The 2017 edition of Kobliner’s engaging, down-to-earth book Get a Financial Life, released this March by Simon & Schuster, offers a treasure trove of advice to help millennials keep making those solid choices. Called a “must-read” by reviewers and based on cutting-edge research, Get a Financial Life was originally published in 1996; for the new edition, Kobliner says, she has “re-reported, reexamined, and rewritten it from cover to cover.” She has also been able to investigate the results of her advice by talks with her first generation of readers. “It’s really gratifying to meet some readers who were in college when they read my book 20 years ago and have already saved a sizeable nest egg,” she says.

A few key take-aways

Here are just a few of the tips in Kobliner’s book that should resonate with millennials:

Get health insurance. “This should be your number one priority,” she says. “Even though you’re young and healthy, it only takes one accident to ruin you and your family financially.”

Pay off high-interest credit cards. As Kobliner explains in her book, “You usually can ‘earn’ more money by paying off a loan than you can by saving and investing. That’s because paying off a credit card or high-rate loan that has a 15% interest rate is equivalent to earning 15% on an investment – guaranteed – an extremely attractive rate of return.”

Start contributing to a tax-favored retirement savings plan.  It may seem bizarre to start saving for  retirement when that’s so far away, but the sooner you start, the sooner you can take advantage of the miracle of compounding interest.  Kobliner gives an example of a 40-year-old who has more than $182,000 in retirement savings even though he has never made more than $40,000 a year – by simply putting away 15% of his salary each year in his employer’s 401 (k) plan. Although some personal finance authors say that saving $2,000 a year in an IRA or 401(k) will produce a nest egg of one million dollars by the time you retire, Kobliner says she prefers not to over-promise – “it depends how much money you put in and the return on your investments.”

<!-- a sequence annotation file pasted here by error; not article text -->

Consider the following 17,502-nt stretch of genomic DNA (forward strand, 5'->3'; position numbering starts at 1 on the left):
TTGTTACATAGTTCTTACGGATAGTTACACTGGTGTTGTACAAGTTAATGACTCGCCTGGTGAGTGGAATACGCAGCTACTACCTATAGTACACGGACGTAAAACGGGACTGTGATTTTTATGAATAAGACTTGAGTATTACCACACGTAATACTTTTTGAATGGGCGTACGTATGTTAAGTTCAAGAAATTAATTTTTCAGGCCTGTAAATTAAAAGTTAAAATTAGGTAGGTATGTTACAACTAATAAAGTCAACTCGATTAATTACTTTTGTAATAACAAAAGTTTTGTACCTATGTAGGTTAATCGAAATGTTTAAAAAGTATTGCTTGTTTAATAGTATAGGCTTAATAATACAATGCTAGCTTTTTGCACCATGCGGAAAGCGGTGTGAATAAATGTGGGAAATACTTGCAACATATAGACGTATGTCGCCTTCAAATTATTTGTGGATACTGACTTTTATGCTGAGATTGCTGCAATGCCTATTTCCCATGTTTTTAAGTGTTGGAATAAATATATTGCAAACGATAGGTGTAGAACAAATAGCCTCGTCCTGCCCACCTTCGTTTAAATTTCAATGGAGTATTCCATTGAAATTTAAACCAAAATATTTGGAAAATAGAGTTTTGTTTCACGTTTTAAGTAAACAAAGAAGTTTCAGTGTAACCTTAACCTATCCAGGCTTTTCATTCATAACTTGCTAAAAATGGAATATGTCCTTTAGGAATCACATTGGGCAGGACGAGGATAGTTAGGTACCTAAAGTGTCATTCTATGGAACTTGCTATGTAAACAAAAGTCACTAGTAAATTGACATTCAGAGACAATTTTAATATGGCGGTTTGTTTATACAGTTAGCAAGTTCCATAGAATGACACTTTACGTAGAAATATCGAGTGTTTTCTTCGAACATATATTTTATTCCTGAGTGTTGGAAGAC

Build an emergency financial cushion by making your savings automatic. Study after study shows that if people have savings automatically deducted from their paycheck, they are far more likely to save.. In addition, they automatically adjust their spending to match their new take-home pay.

Find the best student loan repayment plan for you. Ask whether you qualify for an income-based repayment plan. Ideally, avoid private student loans entirely in favor of federal student loans – their repayment plans are less restrictive (some private lenders, for example, will try to force you to pay in full if a co-signer dies). In addition, you may be able to have your loan balance forgiven after 10 years if you’re in a certain profession and commit a certain amount of time to working with the under-served.

And for the Elmo set…

Kobliner also advises parents on how to shape their children’s money habits and has even appeared on Sesame Street to give financial advice to Elmo (“the most fun I’ve ever had in my career”). As millennials start their own families, they may want to check out Kobliner’s other well-received book, Make Your Kid a Money Genius (Even If You’re Not!).